Civitavecchia is a seaside city and the port serving the city of Rome. The city is serviced by frequent train service from Rome along with service to other Italian cities. The Cruise port is only a short eight block walk along the waterfront on Via Aurelia from the train station (Note: Currently the cruise buses are not running from the main port entrance but from a port entrance six blocks farther west – see note in red and the map below). Once inside the port gate there are free shuttles to the cruise ships. There is an open air bus area with current ships marked on the buses. Often the port runs free shuttles to and from the Civitavecchia train station.
The main port entrance is marked on the above map with a red 1 and is located behind the McDonalds. The shuttle terminal to catch buses to the cruise ships is marked with a red 2.
Where the Ships Dock – Civitavecchia is both a cruise ship embarkation port as well as a popular port of call and for that reason it can have a large number of ships in port from time to time. On one day we counted seven cruise ships tied up. Because of the size of the port it requires a shuttle to get out of the port or to your ship, no walking out.
Embarking-Disembarking – This is a working port without a cruise ship terminal. Disembarking varies by the individual ships gangway design and can present a steep ramp or even stairs. Walking out of the port is usually not an option so shuttle buses (free) are required for embarking as well as going ashore.
Port City Characteristics – This port has an average wheelchair infrastructure typical of large cities. The city above the water front has moderate hills. There are inclines on many sidewalks and intersection crosswalks may have curbs or other wheelchair obstacles. Many side streets have pavers and often sidewalks are typically too narrow for wheelchairs.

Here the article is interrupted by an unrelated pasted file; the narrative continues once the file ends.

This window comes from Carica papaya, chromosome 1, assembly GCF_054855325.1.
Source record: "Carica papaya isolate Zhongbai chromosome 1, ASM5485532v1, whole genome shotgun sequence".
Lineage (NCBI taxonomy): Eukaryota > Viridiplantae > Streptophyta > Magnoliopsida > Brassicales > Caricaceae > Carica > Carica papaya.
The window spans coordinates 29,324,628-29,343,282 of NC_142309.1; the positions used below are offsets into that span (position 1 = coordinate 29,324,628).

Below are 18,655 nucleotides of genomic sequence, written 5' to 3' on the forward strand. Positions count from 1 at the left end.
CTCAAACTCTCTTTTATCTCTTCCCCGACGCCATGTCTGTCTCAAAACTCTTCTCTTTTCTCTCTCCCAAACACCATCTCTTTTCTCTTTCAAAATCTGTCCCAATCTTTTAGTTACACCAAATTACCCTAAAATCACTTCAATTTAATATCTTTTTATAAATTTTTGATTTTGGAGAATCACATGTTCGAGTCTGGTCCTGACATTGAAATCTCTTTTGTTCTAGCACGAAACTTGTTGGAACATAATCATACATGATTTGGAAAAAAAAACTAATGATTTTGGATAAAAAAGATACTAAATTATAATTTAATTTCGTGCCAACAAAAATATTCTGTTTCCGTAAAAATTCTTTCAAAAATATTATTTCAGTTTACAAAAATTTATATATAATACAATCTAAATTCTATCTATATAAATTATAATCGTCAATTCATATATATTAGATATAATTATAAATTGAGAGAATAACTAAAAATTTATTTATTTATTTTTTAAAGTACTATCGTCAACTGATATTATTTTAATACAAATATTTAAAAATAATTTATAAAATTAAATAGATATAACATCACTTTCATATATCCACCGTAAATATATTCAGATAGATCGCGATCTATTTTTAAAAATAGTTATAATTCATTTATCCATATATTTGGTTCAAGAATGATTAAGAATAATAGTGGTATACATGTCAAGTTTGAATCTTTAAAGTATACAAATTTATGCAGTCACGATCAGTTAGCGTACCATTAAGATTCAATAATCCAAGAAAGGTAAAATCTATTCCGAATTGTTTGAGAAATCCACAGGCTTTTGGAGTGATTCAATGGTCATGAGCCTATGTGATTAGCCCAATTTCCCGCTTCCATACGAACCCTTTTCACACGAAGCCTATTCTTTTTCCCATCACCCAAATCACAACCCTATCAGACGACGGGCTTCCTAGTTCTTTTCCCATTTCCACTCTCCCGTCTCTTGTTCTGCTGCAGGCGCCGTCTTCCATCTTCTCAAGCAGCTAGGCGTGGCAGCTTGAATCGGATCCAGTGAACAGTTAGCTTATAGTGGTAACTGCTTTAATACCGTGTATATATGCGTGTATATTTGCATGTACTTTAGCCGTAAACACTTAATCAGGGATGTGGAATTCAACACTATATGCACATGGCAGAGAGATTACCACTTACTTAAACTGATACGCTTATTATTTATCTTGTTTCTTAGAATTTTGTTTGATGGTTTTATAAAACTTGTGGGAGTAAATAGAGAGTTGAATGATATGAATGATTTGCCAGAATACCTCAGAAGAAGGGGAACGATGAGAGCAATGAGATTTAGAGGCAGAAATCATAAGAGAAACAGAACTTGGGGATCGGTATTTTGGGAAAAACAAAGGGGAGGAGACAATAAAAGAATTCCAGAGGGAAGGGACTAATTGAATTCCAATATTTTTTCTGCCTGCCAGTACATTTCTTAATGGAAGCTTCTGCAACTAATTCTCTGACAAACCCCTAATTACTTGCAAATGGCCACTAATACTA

Taxis are available but are famous for overcharging. A short ride from the port to the train station can be quoted as high as €10 or €15.
Taking a taxi into Rome or to the airport can be an expensive trip with fares running from €150 to €300.
If you are catching a cruise from Rome and are flying in, most cruise ships sponsor shuttle buses from the airport that average $65 per person. If you are on a budget there is frequent train service that can get you to Civitavecchia for as little as $7. Catching the Leonardo Express, an express service into Rome, requires you to go into the central Rome Station and transfer to a local train to go to Civitavecchia. You can also catch a commuter local train at the airport station (FM1) and switch trains at Trastvere station for service to Civitavecchia. If it is rush hour and you have large suitcases, commuter trains can be awkward as the Italians don’t take kindly to bags taking up seats.
Visiting Civitavecchia – Civitavecchia is a nice city with a number of good hotels and restaurants within walking distance of the port. The main business district is right next to the port and there are a number of shops in the area as well as a pedestrian walking mall. There’s the Civitavecchia Market – also known as San Lorenzo Market only about six blocks above the port entrance in the heart of the historic city center, near Piazza Regina Margherita. Locals come to shop for fresh food products and fish in the well-known Fish market. Spending time at the market is a pleasant and fun experience, with a lively and busy atmosphere with not just market stalls, but also bars, pizzerias and shops.
San Lorenzo Market
Fort Michelangelo shown below is inside the port and it’s one of the symbols of Civitavecchia. It is also one of the most important historic structures of the Italian coastline.
The National Archaeological Museum of Civitavecchia is located a few steps away from Fort Michelangelo, inside the eighteenth-century building commisioned by Pope Clement XIII in the eighteenth century.
The Taurine Baths of Civitavecchia, also known as Baths of Trajan, are an archeological site in the north section of the city. Among the ruins there are tanks, massage rooms and baths all decorated with friezes and mosaics.